About the author: Robbie Abed is a Purdue University alumnus. He is an author, LinkedIn Contributor and speaker as well as the Director of Marketing for Y Media Labs. He graduated from the College of Technology.
I really wanted this job. I had to get this job. I already told the whole world about my desire to work at this prestigious consulting company out of college. I had no choice. I submitted my application and began the anxious wait…
...I GOT IT! I was able to land an on-campus interview at Purdue! It's the day of the interview. I get suited up and print out several copies of my resume. I even used that thick, overpriced resume paper. I needed to impress. I get to the interview and keep telling myself, "Everyone loves Robbie. They will love me too. I'm loveable, smart. They would be stupid to turn me down. Who WOULDN'T hire Robbie?"
My name gets called, I walk over to the interview room, shake the interviewer’s hand, and sit down right across from him.
...And then this is when I knew things would go wrong.
His eye contact. It’s not normal. It’s better than normal. It’s… It’s perfect! Like SCARY perfect. There is eye contact and there is EYE CONTACT. It was unbelievable. If there was a competition for best eye contact, he would take the trophy without a problem. He was the Michael Jordan of eye contact. He was THAT good. I don’t think he blinked. In fact, I don’t think it was medically possible for him to blink.
I wasn't ready for this. Not at all.
He asked me a lot of questions. I have no idea what my responses were, but I know they weren’t right. He was losing further interest every second. I wasn’t an expert at figuring out if someone likes me or not during an interview, but this one was so blatantly obvious. Even my prepared “tell me about yourself” speech fell flat. I had even thought about trademarking that speech. It was that good! Nope, not this time.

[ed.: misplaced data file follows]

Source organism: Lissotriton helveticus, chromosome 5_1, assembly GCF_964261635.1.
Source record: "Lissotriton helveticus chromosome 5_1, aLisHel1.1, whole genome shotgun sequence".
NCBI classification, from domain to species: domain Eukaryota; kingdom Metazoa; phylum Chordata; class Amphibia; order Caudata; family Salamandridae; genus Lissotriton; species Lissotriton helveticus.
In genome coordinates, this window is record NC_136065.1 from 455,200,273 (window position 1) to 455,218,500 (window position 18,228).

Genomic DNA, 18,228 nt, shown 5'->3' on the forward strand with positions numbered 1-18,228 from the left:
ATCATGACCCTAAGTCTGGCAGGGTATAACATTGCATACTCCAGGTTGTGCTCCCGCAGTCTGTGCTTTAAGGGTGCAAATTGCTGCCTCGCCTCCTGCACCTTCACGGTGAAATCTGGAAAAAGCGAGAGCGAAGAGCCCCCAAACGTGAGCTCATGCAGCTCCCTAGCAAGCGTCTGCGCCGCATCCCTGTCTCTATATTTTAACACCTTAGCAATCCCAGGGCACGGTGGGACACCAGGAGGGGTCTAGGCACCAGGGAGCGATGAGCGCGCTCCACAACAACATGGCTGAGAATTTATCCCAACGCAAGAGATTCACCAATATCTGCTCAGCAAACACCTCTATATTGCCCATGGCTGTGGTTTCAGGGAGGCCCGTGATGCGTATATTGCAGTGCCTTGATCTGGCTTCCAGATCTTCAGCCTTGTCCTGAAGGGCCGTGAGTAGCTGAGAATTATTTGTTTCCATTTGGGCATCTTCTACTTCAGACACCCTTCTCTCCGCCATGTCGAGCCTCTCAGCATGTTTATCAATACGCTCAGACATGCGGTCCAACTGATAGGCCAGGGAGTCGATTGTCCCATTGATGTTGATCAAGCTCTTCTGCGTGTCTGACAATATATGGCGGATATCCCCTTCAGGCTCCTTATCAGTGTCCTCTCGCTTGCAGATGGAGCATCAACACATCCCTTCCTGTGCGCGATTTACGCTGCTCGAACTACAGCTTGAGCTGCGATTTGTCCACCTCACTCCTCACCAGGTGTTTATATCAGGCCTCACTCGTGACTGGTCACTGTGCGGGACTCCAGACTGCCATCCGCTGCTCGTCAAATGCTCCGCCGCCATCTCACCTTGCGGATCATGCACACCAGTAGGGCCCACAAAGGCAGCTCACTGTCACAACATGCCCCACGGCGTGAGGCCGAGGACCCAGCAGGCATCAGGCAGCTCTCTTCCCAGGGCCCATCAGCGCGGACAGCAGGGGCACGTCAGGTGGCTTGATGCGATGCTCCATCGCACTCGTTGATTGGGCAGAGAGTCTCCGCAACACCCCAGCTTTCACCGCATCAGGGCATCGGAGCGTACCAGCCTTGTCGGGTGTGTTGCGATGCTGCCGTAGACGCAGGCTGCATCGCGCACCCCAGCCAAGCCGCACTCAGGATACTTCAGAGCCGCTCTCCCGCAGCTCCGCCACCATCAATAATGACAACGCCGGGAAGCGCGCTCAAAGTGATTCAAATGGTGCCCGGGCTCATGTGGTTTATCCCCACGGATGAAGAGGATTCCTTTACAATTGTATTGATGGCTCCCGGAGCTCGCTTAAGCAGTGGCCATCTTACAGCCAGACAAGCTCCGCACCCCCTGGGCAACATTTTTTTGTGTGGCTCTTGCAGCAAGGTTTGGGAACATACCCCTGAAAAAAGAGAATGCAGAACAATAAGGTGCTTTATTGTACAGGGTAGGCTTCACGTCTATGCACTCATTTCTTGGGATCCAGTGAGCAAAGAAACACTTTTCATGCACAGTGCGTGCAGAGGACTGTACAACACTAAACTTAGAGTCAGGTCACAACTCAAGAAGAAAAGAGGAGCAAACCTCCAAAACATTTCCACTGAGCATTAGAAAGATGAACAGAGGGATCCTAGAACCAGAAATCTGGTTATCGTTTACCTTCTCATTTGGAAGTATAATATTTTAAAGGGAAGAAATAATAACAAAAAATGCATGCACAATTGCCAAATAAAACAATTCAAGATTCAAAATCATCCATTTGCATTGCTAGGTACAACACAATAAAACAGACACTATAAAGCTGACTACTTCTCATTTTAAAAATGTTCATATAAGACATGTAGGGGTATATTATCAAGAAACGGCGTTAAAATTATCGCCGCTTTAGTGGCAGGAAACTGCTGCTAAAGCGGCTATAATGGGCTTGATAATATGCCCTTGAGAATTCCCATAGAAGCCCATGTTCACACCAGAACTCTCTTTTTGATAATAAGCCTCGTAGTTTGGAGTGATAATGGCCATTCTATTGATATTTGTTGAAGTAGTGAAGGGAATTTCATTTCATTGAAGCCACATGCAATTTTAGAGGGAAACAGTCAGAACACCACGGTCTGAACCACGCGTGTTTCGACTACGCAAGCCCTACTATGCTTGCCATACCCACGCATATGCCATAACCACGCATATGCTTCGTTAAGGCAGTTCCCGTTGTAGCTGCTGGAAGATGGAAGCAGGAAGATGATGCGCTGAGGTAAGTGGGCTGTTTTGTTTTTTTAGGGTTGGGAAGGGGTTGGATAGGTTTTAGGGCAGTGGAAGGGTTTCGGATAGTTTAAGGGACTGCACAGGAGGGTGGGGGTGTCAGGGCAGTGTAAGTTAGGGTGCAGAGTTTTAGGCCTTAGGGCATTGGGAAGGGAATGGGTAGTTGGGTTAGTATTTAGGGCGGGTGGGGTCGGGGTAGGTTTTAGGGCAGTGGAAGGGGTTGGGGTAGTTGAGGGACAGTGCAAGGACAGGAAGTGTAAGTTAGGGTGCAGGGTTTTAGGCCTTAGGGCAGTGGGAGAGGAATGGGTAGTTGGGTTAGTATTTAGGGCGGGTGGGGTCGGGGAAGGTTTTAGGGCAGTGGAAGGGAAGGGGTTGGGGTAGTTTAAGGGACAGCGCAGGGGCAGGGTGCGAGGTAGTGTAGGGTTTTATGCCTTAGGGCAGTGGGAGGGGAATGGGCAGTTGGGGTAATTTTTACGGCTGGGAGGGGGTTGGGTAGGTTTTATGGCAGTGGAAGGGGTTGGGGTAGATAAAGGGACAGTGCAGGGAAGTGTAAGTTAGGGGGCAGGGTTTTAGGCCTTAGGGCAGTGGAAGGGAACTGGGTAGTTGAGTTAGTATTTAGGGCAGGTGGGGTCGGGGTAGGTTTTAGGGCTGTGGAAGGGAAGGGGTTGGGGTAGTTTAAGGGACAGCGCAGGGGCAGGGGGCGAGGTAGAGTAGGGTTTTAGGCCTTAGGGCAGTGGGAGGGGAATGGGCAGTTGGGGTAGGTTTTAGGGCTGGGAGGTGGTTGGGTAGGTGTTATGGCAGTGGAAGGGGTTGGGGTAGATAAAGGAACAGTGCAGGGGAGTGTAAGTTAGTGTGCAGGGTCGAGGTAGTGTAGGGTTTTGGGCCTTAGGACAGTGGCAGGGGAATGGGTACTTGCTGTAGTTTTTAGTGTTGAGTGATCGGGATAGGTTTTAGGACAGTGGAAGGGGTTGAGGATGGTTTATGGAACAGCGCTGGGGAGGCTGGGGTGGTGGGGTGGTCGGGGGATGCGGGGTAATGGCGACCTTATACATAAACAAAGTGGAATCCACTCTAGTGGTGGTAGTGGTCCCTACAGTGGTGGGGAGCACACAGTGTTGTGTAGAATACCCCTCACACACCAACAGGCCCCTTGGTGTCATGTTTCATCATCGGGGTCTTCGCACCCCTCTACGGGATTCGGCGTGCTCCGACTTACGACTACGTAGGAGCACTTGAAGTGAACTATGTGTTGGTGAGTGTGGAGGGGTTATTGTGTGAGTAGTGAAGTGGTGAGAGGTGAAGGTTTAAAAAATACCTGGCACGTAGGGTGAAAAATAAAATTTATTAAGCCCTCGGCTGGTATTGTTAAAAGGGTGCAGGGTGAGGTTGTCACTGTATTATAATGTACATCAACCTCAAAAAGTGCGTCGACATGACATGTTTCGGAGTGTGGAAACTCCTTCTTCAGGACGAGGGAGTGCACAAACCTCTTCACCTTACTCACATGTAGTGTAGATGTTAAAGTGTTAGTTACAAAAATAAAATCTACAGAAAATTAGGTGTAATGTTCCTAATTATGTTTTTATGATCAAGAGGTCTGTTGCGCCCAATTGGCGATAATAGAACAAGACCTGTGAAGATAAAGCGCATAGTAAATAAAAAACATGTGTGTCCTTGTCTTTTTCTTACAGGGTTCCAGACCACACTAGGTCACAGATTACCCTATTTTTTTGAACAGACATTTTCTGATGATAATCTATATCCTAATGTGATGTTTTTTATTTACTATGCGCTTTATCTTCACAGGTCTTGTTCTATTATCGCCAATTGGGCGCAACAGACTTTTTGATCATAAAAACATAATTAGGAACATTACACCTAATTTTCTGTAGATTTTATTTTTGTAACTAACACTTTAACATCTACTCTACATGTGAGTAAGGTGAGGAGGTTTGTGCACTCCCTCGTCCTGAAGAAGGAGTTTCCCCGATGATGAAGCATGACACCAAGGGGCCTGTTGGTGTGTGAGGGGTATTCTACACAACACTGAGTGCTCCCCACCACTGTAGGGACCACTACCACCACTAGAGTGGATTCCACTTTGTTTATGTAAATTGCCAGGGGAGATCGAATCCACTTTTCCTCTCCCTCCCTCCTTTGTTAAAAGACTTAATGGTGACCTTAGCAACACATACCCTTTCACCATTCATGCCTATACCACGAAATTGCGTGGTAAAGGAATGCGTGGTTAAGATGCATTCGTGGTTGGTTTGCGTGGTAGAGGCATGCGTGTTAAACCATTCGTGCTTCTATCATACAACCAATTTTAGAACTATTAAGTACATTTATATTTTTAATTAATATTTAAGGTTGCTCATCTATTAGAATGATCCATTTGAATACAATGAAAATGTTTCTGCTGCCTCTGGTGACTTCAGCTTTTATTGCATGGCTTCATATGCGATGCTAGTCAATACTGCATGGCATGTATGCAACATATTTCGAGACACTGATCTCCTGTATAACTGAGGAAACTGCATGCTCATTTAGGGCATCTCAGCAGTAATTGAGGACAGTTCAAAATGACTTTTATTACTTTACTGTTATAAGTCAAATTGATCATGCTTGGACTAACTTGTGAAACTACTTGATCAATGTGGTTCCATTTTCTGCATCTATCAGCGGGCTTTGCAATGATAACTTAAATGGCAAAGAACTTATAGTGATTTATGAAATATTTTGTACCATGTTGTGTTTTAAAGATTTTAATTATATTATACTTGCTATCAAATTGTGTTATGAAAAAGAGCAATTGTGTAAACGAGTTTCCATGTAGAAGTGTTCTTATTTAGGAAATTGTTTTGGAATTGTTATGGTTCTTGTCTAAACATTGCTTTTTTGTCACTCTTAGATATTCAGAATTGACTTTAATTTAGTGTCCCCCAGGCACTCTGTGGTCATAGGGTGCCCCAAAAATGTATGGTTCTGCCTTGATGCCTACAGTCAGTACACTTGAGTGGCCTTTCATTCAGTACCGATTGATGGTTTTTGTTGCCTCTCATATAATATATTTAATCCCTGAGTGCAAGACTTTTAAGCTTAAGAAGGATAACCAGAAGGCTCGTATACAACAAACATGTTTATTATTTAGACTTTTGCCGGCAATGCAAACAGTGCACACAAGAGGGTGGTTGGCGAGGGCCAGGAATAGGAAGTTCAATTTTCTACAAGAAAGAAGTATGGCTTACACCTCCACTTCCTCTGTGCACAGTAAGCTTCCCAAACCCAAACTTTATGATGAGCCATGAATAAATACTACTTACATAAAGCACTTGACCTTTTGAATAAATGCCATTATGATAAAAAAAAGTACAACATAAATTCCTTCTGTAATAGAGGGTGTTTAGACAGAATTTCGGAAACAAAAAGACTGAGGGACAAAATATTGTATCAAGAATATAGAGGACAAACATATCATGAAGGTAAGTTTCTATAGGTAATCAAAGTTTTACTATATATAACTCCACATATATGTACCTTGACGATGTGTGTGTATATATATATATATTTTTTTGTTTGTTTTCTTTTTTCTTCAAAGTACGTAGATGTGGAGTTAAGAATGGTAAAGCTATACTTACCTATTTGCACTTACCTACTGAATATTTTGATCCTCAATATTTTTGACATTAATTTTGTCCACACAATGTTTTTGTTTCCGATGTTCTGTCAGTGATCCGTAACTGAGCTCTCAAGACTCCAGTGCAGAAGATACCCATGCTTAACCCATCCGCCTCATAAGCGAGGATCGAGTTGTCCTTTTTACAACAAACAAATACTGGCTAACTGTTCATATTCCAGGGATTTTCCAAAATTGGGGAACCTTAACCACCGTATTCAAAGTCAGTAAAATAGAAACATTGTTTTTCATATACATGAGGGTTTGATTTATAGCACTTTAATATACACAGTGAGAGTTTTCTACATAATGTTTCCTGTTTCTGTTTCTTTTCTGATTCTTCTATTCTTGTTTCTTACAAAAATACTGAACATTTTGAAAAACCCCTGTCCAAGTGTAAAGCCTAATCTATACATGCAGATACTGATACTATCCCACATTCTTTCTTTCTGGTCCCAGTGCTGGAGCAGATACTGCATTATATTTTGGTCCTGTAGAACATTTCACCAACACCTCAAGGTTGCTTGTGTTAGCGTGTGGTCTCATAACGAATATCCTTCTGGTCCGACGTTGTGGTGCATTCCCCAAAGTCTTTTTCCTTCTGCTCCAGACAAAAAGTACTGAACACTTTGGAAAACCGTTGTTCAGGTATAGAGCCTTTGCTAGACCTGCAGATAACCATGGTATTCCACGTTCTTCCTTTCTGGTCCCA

I didn’t make it to the next round. It was probably the quickest rejection letter I’ve ever received.
I was really hard on myself about the way I answered the questions. I blew it. I don’t know if it was the eye contact that threw me off, but I was so damn depressed for a long time.
3 years later I find myself interviewing with the same employer.
This time I got the job. Eye contact man wasn't part of the process this time. The job was everything I hoped it to be and more.
SO why am I telling you this?
There’s a moral to this story. Just because you don’t get your dream job the first time, there is always a second time and a third time. Don’t cross it off your list. In fact, if you don’t get it, it should be at the top of your list. Believe it or not, your career is a marathon, not a sprint.
Take your failures with pride. It might make a good story in 10 years.